For leaders, conservatism bias can make change management particularly challenging. Even where there are compelling reasons to change a business system, introduce new processes or modify roles, people are likely to cling to the old way of doing things. They’re not just being stubborn – they literally aren’t seeing the new information as important. As a leader, understanding this trait will make guiding your people through change easier on everybody.
4. Fundamental attribution error
Fundamental attribution error is a type of cognitive bias that refers to our tendency to believe that what people do reflects who they are. This bias sees us overemphasise personal characteristics and ignore situational factors when judging others’ behaviour.
As leaders, the tendency to assume that someone’s behaviour is a part of them and unchangeable is extremely limiting. It prevents us from being able to look at their external situation and make changes that can improve those behaviours.
A habitually late employee could be lazy and unmotivated, or they could have caring responsibility at home. In the latter case, the ability to start later in the day or work from home when needed could see their productivity soar.
If you’re inclined to blame your staff for something you perceive as a character flaw, take a step back. Ask yourself what other possible explanations there might be for their behaviour, and then approach the solution in good faith.
5. Recency bias
Recency bias is an unconscious tendency to consider events that happened recently, or information received recently, to be more important than those that were less recent.
This cognitive bias was discovered by researchers who realised subjects who were asked to memorise lists had the most success recalling whichever items were last on the list. But once you’re aware of recency bias, it’s not difficult to see it at play in professional settings.
Recency bias may manifest as giving more weight to recent data over long-term trends, or – arguably in its worst form for leaders – as a likelihood to be influenced by the views of the people they spoke with most recently. We’ve all encountered leaders like this, and the bias can greatly diminish their effectiveness.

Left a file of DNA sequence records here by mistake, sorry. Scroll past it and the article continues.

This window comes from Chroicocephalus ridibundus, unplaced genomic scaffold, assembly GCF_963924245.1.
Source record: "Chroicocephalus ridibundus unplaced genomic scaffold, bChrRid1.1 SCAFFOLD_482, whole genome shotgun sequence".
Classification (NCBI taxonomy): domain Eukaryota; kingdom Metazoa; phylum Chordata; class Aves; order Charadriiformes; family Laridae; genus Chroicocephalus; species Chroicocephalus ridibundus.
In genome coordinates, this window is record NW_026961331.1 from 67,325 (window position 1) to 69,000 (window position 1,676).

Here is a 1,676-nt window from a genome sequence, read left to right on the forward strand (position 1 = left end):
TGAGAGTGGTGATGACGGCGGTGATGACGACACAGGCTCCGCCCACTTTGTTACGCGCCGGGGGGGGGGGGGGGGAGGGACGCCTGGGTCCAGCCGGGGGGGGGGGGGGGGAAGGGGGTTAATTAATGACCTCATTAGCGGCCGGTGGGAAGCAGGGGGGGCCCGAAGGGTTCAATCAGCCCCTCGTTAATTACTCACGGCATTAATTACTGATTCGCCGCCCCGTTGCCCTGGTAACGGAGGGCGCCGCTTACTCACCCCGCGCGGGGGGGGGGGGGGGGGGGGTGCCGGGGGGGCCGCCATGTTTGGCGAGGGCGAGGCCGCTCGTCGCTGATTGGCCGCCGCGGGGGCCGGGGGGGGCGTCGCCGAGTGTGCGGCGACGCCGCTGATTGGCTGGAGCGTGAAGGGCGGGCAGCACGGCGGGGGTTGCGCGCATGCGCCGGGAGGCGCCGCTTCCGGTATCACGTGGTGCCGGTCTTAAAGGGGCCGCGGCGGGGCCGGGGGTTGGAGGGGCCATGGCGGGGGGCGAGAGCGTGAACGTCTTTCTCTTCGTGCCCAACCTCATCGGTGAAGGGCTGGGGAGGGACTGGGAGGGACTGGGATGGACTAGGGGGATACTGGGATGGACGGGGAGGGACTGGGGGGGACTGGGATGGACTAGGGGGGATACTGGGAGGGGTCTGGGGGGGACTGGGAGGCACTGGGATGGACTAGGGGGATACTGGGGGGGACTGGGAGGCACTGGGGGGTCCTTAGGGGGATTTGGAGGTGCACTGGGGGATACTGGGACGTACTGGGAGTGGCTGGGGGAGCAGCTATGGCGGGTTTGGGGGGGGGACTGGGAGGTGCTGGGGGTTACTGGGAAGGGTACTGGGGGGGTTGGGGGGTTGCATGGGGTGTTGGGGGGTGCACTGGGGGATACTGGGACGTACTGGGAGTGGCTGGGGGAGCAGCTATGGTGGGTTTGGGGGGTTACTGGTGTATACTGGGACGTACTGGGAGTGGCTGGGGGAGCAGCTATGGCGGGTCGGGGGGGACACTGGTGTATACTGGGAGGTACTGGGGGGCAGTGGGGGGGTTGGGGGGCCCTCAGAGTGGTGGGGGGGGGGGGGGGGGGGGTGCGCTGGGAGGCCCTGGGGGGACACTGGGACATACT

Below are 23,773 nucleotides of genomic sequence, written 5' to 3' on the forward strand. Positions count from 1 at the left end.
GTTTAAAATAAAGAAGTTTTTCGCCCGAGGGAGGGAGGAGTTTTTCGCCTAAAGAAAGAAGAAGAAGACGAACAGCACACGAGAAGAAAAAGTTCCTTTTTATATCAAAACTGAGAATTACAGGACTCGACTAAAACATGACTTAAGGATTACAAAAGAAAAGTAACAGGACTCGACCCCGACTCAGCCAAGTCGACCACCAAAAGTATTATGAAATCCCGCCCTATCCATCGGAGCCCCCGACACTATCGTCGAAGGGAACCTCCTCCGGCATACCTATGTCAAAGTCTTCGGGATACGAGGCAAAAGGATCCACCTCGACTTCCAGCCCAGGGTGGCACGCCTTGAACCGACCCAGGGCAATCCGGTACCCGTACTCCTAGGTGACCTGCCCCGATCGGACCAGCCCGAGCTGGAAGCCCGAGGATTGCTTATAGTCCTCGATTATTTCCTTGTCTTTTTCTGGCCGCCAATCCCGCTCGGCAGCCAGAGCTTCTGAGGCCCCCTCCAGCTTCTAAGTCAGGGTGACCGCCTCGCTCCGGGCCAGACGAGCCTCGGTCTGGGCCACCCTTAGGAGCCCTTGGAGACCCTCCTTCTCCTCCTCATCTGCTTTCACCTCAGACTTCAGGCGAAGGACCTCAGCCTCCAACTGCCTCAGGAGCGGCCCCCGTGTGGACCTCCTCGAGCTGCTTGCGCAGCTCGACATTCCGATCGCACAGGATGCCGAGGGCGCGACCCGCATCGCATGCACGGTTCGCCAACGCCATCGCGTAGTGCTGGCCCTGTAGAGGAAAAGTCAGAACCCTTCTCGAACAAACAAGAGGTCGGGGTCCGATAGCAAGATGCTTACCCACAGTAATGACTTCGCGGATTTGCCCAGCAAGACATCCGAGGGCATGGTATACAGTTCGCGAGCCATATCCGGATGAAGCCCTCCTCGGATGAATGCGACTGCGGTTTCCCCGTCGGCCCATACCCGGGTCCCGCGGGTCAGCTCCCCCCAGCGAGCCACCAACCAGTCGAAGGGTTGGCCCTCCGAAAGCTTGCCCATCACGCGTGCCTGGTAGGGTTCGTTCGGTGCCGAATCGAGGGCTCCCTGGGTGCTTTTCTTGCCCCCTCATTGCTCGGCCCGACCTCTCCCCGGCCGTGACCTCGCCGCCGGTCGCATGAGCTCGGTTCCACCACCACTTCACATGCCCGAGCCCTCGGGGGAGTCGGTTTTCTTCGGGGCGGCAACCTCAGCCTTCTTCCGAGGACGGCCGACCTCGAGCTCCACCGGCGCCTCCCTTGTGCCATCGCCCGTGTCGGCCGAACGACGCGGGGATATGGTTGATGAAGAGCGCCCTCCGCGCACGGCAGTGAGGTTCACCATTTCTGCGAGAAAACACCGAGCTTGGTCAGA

The opposite of recency bias – favouring whatever happened first – is known as primacy bias, and can impact decision-making in very similar ways.
6. Proximity bias
Proximity bias is another type of cognitive bias that leads people to place more value on things that are familiar. In the case of proximity bias specifically, it means that we are more likely to favour things – and people – that are closer to us, or that we see more often.
For managers and leaders, the main risk is that this bias can manifest as favouritism towards employees they see more often. This can have insidious effects in any workplace, but it is especially important that hybrid or distributed workplaces – those where some team members work remotely some or all of the time – can mitigate against this cognitive bias.
Leaders need to be aware of this bias to ensure that they are not overlooking or placing at a disadvantage members of the team who are not always in the office with them.
Noticing cognitive bias is the first step
The thing that makes cognitive bias such a risk for leaders is their naturally stealthy nature. It takes both self-awareness and vigilance to be able to recognise when cognitive bias is impacting your leadership and decision-making. There are many pathways to becoming a stronger leader, such as earning an MBA or finding a mentor, but developing the ability to notice cognitive bias should be part of any aspiring leader’s plans.
Have you noticed any cognitive biases at play in your industry? As a leader, how do you ensure you’re as fair as possible?
This article was written by Tanya Ashworth-Keppel on behalf of the Australian Institute of Business and revised July 2021. All opinions are that of the writer and do not necessarily reflect the opinion of AIB. The following sources were used to compile this article: The Guardian, Business Insider, New York Times, Monash University, The Conversation and Harvard Business School.
Image credit: Essentia Analytica